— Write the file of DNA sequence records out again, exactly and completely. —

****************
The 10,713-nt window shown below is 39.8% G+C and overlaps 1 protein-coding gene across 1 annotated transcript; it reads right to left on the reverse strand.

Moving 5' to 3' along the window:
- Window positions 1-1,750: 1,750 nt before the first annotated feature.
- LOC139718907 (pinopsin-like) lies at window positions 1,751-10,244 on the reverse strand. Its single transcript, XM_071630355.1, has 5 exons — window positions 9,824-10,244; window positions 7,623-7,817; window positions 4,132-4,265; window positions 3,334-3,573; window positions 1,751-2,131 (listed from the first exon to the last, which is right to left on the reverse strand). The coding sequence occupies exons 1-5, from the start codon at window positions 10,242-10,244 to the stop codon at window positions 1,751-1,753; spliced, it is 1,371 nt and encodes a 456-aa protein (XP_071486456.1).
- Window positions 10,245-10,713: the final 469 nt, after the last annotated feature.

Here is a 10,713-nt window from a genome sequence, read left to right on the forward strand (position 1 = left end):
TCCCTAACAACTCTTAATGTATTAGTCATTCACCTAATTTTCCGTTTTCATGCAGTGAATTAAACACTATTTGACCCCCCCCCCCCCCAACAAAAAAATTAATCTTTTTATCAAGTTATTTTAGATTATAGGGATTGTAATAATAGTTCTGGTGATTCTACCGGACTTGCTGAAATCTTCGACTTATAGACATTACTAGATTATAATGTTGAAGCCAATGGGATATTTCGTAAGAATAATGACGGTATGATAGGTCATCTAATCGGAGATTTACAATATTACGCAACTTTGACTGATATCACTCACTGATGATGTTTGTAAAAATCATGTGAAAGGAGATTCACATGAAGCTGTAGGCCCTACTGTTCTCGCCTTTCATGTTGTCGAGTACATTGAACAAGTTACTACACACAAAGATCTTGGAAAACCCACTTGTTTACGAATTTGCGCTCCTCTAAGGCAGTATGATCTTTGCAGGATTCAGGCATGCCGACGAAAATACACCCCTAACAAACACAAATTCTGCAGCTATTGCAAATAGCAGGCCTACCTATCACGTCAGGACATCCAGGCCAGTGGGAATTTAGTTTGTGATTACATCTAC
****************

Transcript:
The 10,713-nt window shown below is 39.8% G+C and overlaps 1 protein-coding gene across 1 annotated transcript; it reads right to left on the reverse strand.

Moving 5' to 3' along the window:
- Window positions 1-1,750: 1,750 nt before the first annotated feature.
- LOC139718907 (pinopsin-like) lies at window positions 1,751-10,244 on the reverse strand. Its single transcript, XM_071630355.1, has 5 exons — window positions 9,824-10,244; window positions 7,623-7,817; window positions 4,132-4,265; window positions 3,334-3,573; window positions 1,751-2,131 (listed from the first exon to the last, which is right to left on the reverse strand). The coding sequence occupies exons 1-5, from the start codon at window positions 10,242-10,244 to the stop codon at window positions 1,751-1,753; spliced, it is 1,371 nt and encodes a 456-aa protein (XP_071486456.1).
- Window positions 10,245-10,713: the final 469 nt, after the last annotated feature.

Here is a 10,713-nt window from a genome sequence, read left to right on the forward strand (position 1 = left end):
TCCCTAACAACTCTTAATGTATTAGTCATTCACCTAATTTTCCGTTTTCATGCAGTGAATTAAACACTATTTGACCCCCCCCCCCCCCAACAAAAAAATTAATCTTTTTATCAAGTTATTTTAGATTATAGGGATTGTAATAATAGTTCTGGTGATTCTACCGGACTTGCTGAAATCTTCGACTTATAGACATTACTAGATTATAATGTTGAAGCCAATGGGATATTTCGTAAGAATAATGACGGTATGATAGGTCATCTAATCGGAGATTTACAATATTACGCAACTTTGACTGATATCACTCACTGATGATGTTTGTAAAAATCATGTGAAAGGAGATTCACATGAAGCTGTAGGCCCTACTGTTCTCGCCTTTCATGTTGTCGAGTACATTGAACAAGTTACTACACACAAAGATCTTGGAAAACCCACTTGTTTACGAATTTGCGCTCCTCTAAGGCAGTATGATCTTTGCAGGATTCAGGCATGCCGACGAAAATACACCCCTAACAAACACAAATTCTGCAGCTATTGCAAATAGCAGGCCTACCTATCACGTCAGGACATCCAGGCCAGTGGGAATTTAGTTTGTGATTACATCTAC